Portrait modes that simulate the shallow depth of field of a large sensor camera and fast lens have been around on smartphones for a long time. The Pixel 2 was the first Google phone to offer the feature. With the Pixel 2 being a single-lens camera the dual-pixel autofocus system was used to estimate the parallax and thus depth. The Pixel 3 still relied on dual-pixels but the system was improved using machine learning.

The Pixel 4 is the first Google phone to use dual-pixel AF and dual-cameras combined for depth estimation.

The latest Google flagship, the Pixel 4, is the first phone in the Pixel line to feature a dual-cameras. This allows for even better depth estimation by leveraging both the dual-camera and dual-pixel auto-focus system. In addition Google has also improved the appearance of the bokeh, making it more closely match that of a large sensor DSLR or mirrorless camera.

With the dual-pixel autofocus distance between the two focus pixels is very small which makes it difficult to estimate depth further away from the camera. The Pixel 4’s dual-cameras are 13 mm apart, allowing for a larger parallax and making it easier to estimate the depth of objects at a distance.

…dual-pixels provide better depth information in the occluded regions between the arm and torso, while the large baseline dual cameras provide better depth information in the background and on the ground.

Google is also still using the information collected by the dual-pixels, though, as it helps refine depth estimation around the foreground subject. In addition machine learning is used to estimate depth from both and dual cameras. A neural network first processes data from the two separately into an intermediate representation. A final depth map is then computed in a second step.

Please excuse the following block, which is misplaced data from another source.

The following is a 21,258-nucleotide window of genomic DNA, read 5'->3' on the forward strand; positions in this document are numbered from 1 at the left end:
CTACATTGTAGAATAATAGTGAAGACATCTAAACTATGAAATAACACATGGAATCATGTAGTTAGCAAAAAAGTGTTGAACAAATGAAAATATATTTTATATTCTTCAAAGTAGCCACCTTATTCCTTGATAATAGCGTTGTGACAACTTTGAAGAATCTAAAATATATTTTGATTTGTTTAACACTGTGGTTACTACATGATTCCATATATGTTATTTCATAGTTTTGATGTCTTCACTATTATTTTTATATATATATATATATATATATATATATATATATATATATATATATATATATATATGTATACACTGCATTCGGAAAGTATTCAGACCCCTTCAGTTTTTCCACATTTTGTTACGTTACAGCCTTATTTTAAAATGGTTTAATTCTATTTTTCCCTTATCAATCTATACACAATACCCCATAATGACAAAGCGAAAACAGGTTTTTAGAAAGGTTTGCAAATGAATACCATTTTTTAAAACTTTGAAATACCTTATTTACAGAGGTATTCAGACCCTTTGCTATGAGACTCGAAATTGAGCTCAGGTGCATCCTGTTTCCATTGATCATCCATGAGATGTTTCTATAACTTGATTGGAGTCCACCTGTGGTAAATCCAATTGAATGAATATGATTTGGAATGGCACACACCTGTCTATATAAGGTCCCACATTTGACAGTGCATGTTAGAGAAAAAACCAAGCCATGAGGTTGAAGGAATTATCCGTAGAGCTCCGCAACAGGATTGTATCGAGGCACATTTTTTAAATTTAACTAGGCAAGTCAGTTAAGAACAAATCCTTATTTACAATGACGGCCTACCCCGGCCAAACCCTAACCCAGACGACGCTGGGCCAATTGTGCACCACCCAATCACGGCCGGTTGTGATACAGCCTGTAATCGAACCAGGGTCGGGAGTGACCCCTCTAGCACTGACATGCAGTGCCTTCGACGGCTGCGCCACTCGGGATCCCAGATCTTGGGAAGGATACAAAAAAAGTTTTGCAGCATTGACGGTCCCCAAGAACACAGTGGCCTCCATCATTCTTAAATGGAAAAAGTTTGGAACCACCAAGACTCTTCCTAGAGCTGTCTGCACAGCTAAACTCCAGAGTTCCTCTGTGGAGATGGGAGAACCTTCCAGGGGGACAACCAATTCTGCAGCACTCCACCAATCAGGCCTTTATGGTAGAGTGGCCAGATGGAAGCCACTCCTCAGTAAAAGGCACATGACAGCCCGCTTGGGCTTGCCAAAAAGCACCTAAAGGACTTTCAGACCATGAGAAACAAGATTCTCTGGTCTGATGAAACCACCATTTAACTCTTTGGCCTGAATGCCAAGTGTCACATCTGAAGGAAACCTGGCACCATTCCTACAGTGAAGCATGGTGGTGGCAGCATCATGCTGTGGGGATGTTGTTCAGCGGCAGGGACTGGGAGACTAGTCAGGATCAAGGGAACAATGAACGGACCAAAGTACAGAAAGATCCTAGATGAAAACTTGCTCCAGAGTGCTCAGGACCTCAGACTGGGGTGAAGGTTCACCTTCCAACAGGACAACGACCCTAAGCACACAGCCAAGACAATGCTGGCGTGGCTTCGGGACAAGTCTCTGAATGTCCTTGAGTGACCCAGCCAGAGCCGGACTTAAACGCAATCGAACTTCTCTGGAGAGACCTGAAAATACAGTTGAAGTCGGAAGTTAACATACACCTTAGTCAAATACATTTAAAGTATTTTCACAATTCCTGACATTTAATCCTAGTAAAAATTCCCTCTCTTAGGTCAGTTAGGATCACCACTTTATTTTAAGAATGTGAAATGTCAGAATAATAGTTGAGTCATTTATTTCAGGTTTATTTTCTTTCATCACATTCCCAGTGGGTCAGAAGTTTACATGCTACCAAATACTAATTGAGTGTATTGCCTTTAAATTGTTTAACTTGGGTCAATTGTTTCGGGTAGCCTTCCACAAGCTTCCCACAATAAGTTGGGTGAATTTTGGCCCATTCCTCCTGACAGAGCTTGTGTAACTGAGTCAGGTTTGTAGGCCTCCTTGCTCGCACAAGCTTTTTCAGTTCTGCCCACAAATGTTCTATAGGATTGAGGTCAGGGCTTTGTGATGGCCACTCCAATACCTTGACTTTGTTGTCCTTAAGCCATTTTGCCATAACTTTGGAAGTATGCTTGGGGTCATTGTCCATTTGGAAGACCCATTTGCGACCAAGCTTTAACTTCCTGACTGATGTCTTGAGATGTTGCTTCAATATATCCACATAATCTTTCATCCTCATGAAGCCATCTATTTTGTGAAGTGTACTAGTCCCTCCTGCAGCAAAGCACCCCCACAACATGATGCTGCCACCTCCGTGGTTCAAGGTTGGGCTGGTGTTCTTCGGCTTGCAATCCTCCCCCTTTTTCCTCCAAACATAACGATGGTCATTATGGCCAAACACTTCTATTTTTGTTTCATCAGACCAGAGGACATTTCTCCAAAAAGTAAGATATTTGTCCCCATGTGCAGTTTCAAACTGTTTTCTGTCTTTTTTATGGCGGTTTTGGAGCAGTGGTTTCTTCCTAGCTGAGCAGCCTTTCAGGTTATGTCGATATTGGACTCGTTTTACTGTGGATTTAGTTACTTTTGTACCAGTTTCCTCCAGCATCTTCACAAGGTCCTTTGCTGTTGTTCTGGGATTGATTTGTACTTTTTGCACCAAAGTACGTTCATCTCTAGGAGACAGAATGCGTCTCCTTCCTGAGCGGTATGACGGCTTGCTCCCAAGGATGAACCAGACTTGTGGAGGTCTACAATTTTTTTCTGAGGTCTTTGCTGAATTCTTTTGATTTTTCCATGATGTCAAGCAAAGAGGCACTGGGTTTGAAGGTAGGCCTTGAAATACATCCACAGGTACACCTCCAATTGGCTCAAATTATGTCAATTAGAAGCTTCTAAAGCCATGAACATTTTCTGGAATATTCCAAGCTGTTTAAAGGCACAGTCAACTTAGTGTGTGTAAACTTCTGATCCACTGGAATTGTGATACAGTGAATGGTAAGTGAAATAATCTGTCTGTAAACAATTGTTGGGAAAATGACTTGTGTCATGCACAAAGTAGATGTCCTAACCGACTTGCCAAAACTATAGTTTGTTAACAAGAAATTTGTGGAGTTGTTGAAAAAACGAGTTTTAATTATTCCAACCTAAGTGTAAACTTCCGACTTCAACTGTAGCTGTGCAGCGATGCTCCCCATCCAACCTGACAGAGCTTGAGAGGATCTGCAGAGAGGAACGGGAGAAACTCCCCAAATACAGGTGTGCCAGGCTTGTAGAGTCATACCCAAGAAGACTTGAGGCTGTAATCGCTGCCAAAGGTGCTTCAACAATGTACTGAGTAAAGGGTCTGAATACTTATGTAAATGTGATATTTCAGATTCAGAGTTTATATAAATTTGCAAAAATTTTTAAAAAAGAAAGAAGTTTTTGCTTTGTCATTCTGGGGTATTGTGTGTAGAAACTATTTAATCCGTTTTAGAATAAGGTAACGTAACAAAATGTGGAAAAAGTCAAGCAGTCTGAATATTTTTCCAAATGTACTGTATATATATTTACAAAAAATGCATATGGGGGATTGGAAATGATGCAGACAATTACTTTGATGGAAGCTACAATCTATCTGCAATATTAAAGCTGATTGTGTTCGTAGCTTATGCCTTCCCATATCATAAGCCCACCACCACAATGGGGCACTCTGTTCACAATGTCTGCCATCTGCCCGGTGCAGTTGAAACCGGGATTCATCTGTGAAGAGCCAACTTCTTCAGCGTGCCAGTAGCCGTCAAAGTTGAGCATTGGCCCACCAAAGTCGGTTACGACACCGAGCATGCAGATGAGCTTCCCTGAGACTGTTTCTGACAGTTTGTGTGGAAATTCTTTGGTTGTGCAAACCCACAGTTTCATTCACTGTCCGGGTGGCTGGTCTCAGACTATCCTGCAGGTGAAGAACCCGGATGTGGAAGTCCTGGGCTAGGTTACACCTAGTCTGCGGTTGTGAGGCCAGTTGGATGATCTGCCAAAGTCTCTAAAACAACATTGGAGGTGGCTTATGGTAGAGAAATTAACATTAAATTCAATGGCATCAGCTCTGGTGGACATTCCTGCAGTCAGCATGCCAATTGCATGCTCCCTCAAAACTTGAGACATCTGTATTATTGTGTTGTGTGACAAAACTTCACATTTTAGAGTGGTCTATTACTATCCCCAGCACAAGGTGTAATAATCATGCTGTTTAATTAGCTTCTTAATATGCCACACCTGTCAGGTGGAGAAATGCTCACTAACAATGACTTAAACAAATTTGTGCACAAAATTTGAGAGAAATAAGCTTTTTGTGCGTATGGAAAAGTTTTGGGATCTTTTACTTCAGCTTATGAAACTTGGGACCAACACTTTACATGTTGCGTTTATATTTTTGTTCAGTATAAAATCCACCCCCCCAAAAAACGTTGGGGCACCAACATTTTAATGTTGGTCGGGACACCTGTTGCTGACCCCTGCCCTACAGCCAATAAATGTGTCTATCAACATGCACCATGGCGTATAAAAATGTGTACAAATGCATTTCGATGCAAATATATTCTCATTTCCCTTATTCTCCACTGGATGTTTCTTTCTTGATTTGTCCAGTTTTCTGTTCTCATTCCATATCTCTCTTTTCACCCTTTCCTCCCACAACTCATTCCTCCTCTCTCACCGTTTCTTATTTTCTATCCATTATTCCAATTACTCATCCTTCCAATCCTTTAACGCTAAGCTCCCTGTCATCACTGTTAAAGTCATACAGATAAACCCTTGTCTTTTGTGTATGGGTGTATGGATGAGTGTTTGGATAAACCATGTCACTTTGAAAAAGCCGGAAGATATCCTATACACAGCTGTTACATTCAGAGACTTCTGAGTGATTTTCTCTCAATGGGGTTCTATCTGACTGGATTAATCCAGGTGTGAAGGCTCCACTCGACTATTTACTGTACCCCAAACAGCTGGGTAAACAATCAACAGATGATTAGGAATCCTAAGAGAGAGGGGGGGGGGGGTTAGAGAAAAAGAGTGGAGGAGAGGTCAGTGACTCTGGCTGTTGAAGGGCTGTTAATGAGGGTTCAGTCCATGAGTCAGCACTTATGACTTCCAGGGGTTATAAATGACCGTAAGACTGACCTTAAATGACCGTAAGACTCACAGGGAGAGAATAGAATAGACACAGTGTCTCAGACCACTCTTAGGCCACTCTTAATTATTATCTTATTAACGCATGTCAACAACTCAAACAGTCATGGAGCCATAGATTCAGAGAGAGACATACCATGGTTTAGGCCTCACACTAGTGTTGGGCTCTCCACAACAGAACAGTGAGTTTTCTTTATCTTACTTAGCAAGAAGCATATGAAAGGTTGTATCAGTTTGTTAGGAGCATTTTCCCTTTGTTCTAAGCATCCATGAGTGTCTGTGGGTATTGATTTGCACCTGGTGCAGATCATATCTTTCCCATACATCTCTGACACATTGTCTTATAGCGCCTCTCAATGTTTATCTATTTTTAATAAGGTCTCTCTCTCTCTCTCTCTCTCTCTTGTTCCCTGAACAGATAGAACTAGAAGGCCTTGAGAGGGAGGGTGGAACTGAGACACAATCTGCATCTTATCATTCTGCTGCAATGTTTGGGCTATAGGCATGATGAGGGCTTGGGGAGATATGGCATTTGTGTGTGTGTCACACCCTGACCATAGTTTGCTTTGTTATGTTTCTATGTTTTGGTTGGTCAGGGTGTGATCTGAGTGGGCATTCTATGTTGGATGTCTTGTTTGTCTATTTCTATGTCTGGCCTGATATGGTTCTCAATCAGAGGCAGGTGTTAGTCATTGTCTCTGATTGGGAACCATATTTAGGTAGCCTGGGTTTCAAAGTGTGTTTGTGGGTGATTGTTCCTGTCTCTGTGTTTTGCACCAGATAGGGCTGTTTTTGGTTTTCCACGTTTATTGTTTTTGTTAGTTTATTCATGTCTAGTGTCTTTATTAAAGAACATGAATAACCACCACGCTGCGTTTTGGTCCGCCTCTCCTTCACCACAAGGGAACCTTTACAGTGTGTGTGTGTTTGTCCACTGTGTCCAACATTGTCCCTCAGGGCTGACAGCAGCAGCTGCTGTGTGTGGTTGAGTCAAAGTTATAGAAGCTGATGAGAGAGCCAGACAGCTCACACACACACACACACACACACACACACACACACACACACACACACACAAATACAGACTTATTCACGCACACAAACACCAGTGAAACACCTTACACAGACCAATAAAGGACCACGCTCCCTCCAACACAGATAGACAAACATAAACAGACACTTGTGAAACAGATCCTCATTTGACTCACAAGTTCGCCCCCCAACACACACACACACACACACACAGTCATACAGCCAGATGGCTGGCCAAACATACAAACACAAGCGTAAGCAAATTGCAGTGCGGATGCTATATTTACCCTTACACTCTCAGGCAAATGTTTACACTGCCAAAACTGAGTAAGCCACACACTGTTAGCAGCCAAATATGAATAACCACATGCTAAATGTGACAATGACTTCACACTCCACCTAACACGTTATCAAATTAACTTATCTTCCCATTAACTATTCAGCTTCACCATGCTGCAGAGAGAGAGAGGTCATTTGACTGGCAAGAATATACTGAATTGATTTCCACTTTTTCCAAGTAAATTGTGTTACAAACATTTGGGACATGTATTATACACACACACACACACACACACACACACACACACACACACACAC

This image shows depth maps generated from dual-pixel AF, dual-camera and both combined. Dual-pixels provide better depth in the areas visible to only one camera, dual-cameras provide better depth in the background and ground. (Photo: Mike Milne/Google)

In addition to the improved depth estimation spotlights in the background are now rendered with more contrast, making for more natural looking results. This is achieved by blurring the merged raw image produced by the HDR+ processing and applying tone mapping.

Additional depth map samples can be found here, head over to the Google Blog for the full article.

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